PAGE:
Our "common sense" ideas are sometimes called "pre-theoretical intuitions" and the use is not limited to material objects. In the context of a debate on whether laws govern, Susan Schneider presents a reasoning principle she calls (C): "Ceteris paribus, choose the philosophical theory of F that best accomodates our (relevant) pretheoretic intuitions about F." ("What is the Significance of the Inuition that Laws of Nature Govern?", forthcoming in the Australasian Journal of Philosophy) This principle, she thinks, militates against "Humean supervenience" (regularity) accounts of lawhood. I actually think that this principle is probably correct. However, I think it is almost entirely irrelevant. We almost never have intuitions about matters of philosophical interest which are both relevant and pretheoretic. For instance, in the lawhood debate, our inuitions come from a long tradition of science and philosophy. In the debate about material beings, Berkeley thinks that our 'intuitions' come from indoctrination with Aristotelian metaphysics, from which even the moderns have not escaped. People who have never studied philosophy or science don't have intuitions about this sort of thing.

Now, I do think there is one intuition that is relevant to the lawhood debate, and I think it is the intuition that those who hold the governing conception of laws are really getting at. This is what I was refering to when I was making inflammatory remarks about Armstrong-laws (I didn't intend them to be too terribly inflammatory, but commenter "Marc" was apparently rather upset, prompting me to clarify my actual position). It is, in fact, the intuition behind teleological arguments for the existence of God: to state it at its most general, this intuition says "where there is a rational order, there must be a rational ordering principle." This needn't be the traditional God, but may instead be something like (as I said in the previous post) the Heraclitean logos. This intuition is relevant while the others are not because it is actually within the realm of common sense: we distinguish between objects formed by random undirected processes and objects formed by processes with a rational ordering principle behind them all the time. Common sense is well adapted only for dealing with things we ordinarily encounter in everday life. Similarly, we have pretheoretical intuitions only about things we have reason to "intuit" about before we begin theorizing. Thus common sense and intuition are relevant to philosophy only rarely.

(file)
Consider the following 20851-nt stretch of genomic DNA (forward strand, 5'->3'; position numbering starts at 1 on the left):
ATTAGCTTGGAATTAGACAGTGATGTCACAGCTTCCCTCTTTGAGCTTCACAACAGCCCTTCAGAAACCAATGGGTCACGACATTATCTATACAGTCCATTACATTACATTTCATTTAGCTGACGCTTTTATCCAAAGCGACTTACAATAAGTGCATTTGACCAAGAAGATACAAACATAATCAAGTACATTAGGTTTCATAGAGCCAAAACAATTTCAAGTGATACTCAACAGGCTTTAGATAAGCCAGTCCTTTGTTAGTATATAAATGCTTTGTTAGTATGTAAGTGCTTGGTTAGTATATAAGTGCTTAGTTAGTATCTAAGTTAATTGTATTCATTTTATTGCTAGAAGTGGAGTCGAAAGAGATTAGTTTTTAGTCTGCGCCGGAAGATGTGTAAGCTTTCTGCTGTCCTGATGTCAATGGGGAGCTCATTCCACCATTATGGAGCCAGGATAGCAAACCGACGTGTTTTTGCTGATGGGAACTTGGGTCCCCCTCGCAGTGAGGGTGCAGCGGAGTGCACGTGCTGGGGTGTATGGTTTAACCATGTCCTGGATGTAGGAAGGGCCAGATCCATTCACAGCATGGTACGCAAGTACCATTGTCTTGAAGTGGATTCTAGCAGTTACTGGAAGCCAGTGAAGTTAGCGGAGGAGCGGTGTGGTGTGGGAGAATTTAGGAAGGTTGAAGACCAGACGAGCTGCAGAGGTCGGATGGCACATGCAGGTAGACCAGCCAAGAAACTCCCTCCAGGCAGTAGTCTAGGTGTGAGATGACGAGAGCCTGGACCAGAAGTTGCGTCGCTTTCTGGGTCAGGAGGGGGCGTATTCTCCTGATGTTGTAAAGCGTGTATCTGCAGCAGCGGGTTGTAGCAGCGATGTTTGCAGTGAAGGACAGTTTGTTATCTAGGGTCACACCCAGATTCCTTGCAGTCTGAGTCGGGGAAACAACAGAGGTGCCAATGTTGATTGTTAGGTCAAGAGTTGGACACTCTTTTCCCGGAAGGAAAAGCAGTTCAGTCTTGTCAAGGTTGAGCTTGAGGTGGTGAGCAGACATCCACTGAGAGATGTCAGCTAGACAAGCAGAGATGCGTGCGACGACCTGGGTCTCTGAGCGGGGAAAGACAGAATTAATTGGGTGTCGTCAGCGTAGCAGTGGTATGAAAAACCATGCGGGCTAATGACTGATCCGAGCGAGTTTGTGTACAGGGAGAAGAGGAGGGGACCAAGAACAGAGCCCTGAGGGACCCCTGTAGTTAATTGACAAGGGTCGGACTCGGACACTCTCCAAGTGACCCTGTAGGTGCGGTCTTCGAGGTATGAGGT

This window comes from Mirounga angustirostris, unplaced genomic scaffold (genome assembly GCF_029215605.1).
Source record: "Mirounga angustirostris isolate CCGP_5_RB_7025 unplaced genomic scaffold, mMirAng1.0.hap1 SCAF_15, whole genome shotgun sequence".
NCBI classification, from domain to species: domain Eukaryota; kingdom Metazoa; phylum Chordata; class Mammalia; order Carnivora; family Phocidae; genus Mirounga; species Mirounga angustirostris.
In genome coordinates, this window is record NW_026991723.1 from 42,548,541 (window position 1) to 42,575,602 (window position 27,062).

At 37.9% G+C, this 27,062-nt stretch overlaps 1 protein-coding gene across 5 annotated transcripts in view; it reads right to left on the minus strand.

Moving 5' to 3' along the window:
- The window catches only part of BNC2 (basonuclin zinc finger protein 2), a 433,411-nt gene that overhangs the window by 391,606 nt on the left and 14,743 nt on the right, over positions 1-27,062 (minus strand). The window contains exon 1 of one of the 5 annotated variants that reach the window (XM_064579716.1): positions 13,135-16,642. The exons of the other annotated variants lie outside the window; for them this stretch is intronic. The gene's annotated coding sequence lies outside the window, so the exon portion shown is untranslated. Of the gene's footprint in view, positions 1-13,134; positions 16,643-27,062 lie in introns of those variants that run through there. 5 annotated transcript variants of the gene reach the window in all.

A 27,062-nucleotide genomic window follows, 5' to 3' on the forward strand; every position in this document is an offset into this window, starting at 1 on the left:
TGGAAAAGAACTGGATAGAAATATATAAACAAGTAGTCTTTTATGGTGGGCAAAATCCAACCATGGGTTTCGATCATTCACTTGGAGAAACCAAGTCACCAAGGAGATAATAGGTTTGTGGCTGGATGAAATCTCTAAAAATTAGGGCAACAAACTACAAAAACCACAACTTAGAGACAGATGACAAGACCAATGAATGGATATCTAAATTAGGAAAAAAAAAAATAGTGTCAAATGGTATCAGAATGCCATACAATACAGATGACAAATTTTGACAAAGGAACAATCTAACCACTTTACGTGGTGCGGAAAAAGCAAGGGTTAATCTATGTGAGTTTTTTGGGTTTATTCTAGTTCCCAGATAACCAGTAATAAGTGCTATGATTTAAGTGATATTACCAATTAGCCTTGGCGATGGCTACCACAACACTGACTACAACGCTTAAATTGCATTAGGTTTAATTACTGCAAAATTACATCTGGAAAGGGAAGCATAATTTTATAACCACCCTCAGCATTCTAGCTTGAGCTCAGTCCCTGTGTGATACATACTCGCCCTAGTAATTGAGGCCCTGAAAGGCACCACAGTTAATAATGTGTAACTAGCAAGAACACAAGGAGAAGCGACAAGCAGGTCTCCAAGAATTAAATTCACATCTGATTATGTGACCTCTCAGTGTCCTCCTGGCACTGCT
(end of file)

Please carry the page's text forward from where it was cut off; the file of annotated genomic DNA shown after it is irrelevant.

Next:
For the record, in those cases where it is relevant, I think that the reason it works is that we often go through rational deductive processes of which we are not even conscious. That is, we draw valid inferences, but a philosopher is at great pains to formalize and bring to light those inferences. This, I think, is the case with these "teleological" intuitions.

Posted by Kenny at April 28, 2007 2:46 PM